“What happens when somebody loses everything?” asks Sylvia Zuniga — not so rhetorically, since it literally happened to her when her home and hair salon, Androgyny House of Design, burned to the ground in October 2015. Zuniga was visiting friends and family in Brazil at the time. “All I had left was my suitcases.” Her beloved Pomeranian dogs, unable to escape because a dog door was latched, died in the fire as well.
Zuniga says that she spent the first six months or so after the disaster “in a state of shock. You think you’re doing well, but you’re not.” At the time the fire occurred, she had already been going through a difficult period following a double mastectomy and then a severe automobile accident that nearly completely severed one of her feet. The foot was reattached and she can now walk, but the removal of a section of ankle bone meant that one of her legs would ever afterward be slightly shorter than the other: a severe blow to a professional hairdresser, who must spend most of her work hours on her feet.
As a result of a pileup of emergencies and extended periods of being unable to work, Zuniga found herself in difficult financial straits that were compounded by the legal aftermath of the fire. Her advice to anyone in a similar situation: “Don’t sign anything on the day of the fire, or the day after. The fire adjustors come; they say they’re going to do everything, but they don’t know what you had in your building.” While still in a traumatized state, Zuniga says, she was pressured to submit detailed lists of everything that she had owned and its value within a short timeframe. Her insurance company then depreciated the value of every item by 75 percent.
Zuniga, who owns the parcel just off the Wallkill Valley Rail Trail at 5 Mulberry Street that served as Androgyny’s once and future home, wanted to rebuild on a smaller, more affordable scale, so she would have less debt to manage, but was told that her insurance policy would only pay for replacement of what had previously existed. She had to go to New York City to find a lawyer experienced in dealing with fire insurance claims to represent her in her battle with her insurance company. She signed a contract specifying that the attorney would be paid one-third of any settlement “plus expenses. I didn’t know what expenses were.” They turned out to be the lawyer’s standard $400-per-hour fee.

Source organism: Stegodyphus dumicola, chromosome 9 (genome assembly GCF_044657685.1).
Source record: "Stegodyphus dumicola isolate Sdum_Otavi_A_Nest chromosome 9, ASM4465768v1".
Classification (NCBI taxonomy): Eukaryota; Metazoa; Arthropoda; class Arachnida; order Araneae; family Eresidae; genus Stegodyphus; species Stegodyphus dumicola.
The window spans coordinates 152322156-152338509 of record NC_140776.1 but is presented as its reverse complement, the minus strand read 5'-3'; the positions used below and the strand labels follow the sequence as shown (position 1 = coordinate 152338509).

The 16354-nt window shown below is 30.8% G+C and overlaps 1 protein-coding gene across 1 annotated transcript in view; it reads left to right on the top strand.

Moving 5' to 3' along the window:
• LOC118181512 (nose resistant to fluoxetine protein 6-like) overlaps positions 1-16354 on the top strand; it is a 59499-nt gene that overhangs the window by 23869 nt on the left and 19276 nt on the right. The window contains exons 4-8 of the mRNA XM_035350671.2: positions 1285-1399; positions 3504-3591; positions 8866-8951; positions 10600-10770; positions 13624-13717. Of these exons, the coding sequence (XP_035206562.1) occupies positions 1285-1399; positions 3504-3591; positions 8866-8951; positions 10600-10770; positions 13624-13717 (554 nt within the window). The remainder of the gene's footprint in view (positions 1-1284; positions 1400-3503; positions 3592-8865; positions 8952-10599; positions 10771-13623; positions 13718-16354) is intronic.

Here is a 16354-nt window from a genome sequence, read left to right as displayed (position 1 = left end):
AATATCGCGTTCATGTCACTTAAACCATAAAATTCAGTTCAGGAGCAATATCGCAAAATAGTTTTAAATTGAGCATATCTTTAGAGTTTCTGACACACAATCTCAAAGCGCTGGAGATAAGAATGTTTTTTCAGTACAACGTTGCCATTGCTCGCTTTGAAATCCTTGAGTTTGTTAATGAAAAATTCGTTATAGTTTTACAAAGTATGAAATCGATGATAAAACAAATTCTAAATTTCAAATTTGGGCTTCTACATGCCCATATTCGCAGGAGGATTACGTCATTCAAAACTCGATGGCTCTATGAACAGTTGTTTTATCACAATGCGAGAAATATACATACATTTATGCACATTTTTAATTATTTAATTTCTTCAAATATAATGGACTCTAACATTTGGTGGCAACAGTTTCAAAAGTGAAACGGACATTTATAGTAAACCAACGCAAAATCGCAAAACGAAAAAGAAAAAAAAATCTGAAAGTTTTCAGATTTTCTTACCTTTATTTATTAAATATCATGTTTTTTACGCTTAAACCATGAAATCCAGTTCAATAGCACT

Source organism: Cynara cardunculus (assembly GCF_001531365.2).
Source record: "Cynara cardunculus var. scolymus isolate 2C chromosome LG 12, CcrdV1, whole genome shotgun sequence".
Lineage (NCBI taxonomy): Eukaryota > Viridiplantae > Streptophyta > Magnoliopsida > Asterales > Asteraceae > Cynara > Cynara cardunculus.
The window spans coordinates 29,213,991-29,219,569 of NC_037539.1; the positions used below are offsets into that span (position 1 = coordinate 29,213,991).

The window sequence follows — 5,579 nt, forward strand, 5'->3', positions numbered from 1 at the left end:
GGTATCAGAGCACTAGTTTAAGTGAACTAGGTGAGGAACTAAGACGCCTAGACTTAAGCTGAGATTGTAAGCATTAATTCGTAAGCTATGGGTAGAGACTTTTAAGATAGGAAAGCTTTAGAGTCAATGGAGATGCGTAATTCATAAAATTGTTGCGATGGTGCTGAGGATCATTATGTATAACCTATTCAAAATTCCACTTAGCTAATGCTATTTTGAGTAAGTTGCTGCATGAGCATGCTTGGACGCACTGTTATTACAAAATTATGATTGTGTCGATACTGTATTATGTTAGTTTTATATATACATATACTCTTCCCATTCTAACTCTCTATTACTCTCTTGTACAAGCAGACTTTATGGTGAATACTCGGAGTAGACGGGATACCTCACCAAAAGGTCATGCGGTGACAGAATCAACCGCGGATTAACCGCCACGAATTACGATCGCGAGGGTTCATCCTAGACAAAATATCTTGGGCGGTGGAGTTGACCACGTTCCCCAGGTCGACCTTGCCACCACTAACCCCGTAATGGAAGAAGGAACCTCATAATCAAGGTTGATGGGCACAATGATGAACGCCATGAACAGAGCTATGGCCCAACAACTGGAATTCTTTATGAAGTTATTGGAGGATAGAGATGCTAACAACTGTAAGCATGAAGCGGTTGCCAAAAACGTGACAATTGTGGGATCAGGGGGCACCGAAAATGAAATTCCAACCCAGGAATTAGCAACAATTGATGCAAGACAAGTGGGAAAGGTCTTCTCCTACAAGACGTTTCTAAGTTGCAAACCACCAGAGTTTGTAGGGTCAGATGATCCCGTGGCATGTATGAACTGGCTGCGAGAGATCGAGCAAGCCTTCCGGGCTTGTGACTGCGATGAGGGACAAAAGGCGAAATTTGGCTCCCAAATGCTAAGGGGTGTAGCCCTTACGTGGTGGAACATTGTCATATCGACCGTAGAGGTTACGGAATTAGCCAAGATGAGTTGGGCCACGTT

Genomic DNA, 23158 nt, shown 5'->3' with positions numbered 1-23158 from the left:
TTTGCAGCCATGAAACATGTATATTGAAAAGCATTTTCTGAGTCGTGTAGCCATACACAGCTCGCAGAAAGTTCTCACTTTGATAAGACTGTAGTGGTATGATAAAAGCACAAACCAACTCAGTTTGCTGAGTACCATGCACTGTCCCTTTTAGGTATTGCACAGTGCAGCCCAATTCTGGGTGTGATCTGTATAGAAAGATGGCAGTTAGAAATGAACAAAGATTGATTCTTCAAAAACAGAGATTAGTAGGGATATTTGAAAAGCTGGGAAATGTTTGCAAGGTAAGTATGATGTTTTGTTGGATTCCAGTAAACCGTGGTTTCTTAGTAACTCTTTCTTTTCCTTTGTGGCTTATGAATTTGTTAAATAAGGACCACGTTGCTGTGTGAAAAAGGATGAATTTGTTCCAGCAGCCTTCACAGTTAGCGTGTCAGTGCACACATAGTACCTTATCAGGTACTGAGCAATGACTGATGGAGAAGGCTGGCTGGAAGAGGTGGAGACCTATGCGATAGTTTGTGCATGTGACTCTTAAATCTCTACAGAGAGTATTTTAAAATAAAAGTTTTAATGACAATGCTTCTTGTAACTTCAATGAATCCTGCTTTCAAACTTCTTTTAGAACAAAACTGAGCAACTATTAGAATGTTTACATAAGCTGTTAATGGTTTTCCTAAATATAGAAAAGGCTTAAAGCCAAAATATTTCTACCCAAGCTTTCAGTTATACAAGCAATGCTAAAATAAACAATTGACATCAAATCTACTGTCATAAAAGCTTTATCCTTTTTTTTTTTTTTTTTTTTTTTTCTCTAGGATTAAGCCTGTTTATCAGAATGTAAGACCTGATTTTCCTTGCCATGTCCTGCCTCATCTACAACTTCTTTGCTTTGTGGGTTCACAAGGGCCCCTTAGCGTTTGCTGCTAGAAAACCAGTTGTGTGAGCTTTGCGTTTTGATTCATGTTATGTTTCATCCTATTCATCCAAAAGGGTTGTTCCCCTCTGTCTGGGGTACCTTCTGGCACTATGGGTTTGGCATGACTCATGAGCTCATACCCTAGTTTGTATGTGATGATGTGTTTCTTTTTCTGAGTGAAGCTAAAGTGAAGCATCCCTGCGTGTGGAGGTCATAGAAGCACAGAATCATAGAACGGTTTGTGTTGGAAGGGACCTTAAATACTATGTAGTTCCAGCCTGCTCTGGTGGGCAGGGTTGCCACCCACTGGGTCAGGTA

“The only thing that saved me was my work, which is my passion. Androgyny is my baby. I put 20 years into it. Thank God I didn’t lose my base.” Her regular clients come from as far away as New Hampshire, she claims, to have their hair done using Zuniga’s unusual “microcarving” techniques, which she compares to “shaving a balloon.” She made all her own super-sharp custom cutting tools, not one of which survived the fire.
When all the legal issues were finally resolved, Zuniga ended up with less money than she needed to rebuild on-site, and construction expenditures are routed through a bank — several changes of banks, in fact. Thanks partly to personal loans from family members, her new building is up and nearing completion, but not quite ready to pass final inspection. She actually took on some of the construction work herself, including installing wood flooring and hooking up plumbing. She still needs to have an exterior staircase to the second-story deck, an interior staircase and a handicapped access ramp built and installed. But she’s still waiting for the paperwork to release the final installment of her insurance claim money.
Meanwhile, the Village of New Paltz has experienced a changeover in personnel in its Building Department. Zuniga says that she had a good rapport with the previous building inspector/code enforcement officer, Bryant Adams, who was willing to extend deadlines as contractors’ reimbursements from the insurance settlement fund were delayed by the banks. New fire safety inspector Cory Wirthmann is taking a more zealous, by-the-book approach, according to Zuniga. He placed a notice on the building forbidding entry, and warned Zuniga that she could be arrested if she occupied it before qualifying for a Certificate of Occupancy.
Nevertheless, she needs to make a living in order to continue paying her bills, so Zuniga has been using the salon space to conduct business for about five weeks now, while living in a tiny converted shed in the rear of the parcel. She doesn’t know how long the current standoff will last, and worries that she will be thrown out before her financial backlog is resolved and her contractors will come back to work for her.
Why not organize a Kickstarter campaign and seek direct help from a community that prides itself on supporting small local businesses? “I’m shy. I would prefer someone else to do it,” Zuniga replies. “People see a big house and think I’m swimming in money. I’m what you call ‘house-poor.’”
But despite all the adverse twists of fate in her life, this New Paltz artist/entrepreneur is determined not to give up on her battle. “I want to finish it,” she says.